While eating iron-rich foods is important (see list below), it’s often necessary to supplement with iron, especially in the face of low ferritin.

It’s important to supplement until ferritin (iron storage) is replenished, not simply until your serum iron level normalizes. This can take some time.

But know that the sledgehammer approach isn’t a good idea, as it’s possible to overdose on iron – it can cause liver issues. So it’s best to work closely with your doctor for the right dosing.

Also know that iron supplementation, even in reasonable doses, is notorious for causing constipation and sometimes nausea. Two things that can help with constipation are magnesium and probiotics, but two of the best non-constipating iron supplements are:

Floradix: Plant-based, so easy to absorb and non-constipating
(One of my clients swears that it “literally stopped” her hair loss.)

Note about Floradix: It’s in a juice base and can throw blood sugar off unless taken with food.

Ferrochel: Highly bioavailable, great safety profile, and non-constipating

Foods rich in iron include: spinach, Swiss chard, turnip greens, collard greens, mustard greens, beet greens, romaine lettuce, asparagus, bok choy, sea vegetables, organ meats, bage, sauerkraut, kimchi, leeks, potatoes (skin on), beef, chicken (dark meat), lamb, oysters, tuna, shrimp, clams, mussels, tempeh, natto, miso, peanuts, adzuki beans, garbanzo beans, lima beans, lentils, yogurt, kefir, cumin, parsley, turmeric, basil, oregano, thyme, sesame seeds, pumpkin seeds, almonds, hazelnuts, cashews, amaranth, buckwheat, millet, oats, quinoa, chili peppers, chili powder, blackstrap molasses, and…dark chocolate (!).

Other considerations:

  • Adequate Vitamin C helps with iron absorption.
  • If you’re taking thyroid hormone replacement, allow at least 4 hours taking any iron supplementation.
  • Just like with copper, which I addressed last week, adrenal dysfunction in the form of excess cortisol production can deplete iron.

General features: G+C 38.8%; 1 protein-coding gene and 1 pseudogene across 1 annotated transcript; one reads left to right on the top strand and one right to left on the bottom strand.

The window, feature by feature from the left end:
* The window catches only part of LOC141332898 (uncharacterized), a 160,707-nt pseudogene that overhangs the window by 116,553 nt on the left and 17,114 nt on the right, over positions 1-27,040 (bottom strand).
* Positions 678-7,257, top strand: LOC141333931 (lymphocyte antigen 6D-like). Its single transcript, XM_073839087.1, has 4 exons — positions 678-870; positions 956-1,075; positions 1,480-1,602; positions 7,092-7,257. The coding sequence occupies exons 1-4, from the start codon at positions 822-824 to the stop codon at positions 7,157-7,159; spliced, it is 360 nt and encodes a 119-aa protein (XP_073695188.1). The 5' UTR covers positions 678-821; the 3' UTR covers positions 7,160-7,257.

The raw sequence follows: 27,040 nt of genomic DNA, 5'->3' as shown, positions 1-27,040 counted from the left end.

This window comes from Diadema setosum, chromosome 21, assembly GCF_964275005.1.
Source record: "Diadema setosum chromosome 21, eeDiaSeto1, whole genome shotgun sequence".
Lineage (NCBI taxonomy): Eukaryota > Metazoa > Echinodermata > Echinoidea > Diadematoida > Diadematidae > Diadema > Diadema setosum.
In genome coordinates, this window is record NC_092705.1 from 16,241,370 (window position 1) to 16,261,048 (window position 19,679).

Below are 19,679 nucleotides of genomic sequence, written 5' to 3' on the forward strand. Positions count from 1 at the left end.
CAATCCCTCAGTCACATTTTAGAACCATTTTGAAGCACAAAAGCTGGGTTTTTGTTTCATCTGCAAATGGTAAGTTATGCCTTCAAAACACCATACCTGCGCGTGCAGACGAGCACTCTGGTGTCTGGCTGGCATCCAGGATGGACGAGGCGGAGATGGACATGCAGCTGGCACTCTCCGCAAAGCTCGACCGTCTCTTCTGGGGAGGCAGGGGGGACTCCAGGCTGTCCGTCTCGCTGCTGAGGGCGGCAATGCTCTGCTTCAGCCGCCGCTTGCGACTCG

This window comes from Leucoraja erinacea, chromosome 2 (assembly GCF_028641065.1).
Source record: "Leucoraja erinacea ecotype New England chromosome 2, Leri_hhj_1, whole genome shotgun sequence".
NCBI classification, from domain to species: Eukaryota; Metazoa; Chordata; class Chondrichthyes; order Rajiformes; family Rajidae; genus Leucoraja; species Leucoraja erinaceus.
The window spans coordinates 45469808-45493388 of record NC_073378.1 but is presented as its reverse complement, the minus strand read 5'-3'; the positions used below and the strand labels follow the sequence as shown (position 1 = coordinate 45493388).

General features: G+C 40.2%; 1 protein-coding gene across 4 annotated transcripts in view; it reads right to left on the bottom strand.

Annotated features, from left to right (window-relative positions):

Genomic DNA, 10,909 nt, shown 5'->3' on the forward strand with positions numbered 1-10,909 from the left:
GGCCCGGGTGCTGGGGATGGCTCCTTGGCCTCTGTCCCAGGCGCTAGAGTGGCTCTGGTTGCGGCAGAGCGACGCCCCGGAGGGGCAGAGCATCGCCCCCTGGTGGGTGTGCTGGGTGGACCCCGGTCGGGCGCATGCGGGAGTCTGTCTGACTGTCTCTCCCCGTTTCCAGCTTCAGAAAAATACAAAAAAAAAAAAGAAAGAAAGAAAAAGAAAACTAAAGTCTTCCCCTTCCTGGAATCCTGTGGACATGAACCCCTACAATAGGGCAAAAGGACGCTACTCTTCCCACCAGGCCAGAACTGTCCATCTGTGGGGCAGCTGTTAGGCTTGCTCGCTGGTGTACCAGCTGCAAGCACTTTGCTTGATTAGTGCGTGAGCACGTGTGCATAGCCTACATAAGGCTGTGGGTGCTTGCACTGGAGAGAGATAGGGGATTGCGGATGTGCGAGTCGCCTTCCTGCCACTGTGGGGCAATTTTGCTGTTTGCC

• Coffee and tea inhibit iron uptake and should be consumed an hour away from iron-rich foods and/or iron supplementation.
  • Cooking with cast iron is a good way to get iron into your food. (I’m categorically against nonstick anything!)

Speaking of nonstick, according to Leah Zerbe, “PFOA is part of a group of problematic nonstick chemicals that fall into the perfluorinated compounds (PFCs) class, a family of fluoride-containing chemicals with unique properties that make products stick- and stain-resistant.

“In a study published in the journal Epidemiology, scientists found that more than 10 percent of people exposed to drinking water contaminated with perfluorooctanoic acid (or PFOA, made by DOW Chemical) reported having some manifestation of a thyroid problem. Comparing blood levels and years of exposure with incidence of thyroid issues, the researchers were able to say that higher PFOA exposure was associated with thyroid dysfunction. The study looked at more than 30,000 people.

“Along with thyroid disease, PFCs have also been linked to cancer, infertility, birth defects, and weakened immunity.”

Important note for this whole Minerals series: You may see some slight discrepancies in the list of foods in this post and the list of foods in my thyroid- and immune-supportive nutrition chart (which you can download for free here). This is because for the chart, we created a ranking system. If each thyroid- and immune-supportive food didn’t have a broad enough nutritional spectrum such that it represented enough nutrients, it didn’t make the cut. In other words, the list in this post may be slightly more inclusive.

Straight Metal, No Chaser…
You can stop reading here – I’ve shared what I want you to know related to iron and your thyroid. But if you’d like to hear a quick personal story related to iron and anemia…

When my now-2.5 year old was nine months old, we found out that she was anemic at her regular check up. On some intuitive level, I’d suspected she was anemic – but not because she was failing to thrive or had any signs whatsoever of anemia. In fact, she was developing perfectly.

I’d read that babies’ ability to absorb iron from breast milk starts to decline considerably at the age of about six months and that it was important to start with even small amounts of iron-rich foods, in addition to breast milk. (We were committed to keeping her on breast milk for at least a year.)

Solid food? She wouldn’t have anything to do with it. I tried. And tried and tried…

I started spiking her milk with bone broth – about ¼ broth to ¾ milk. But I knew it wasn’t enough iron.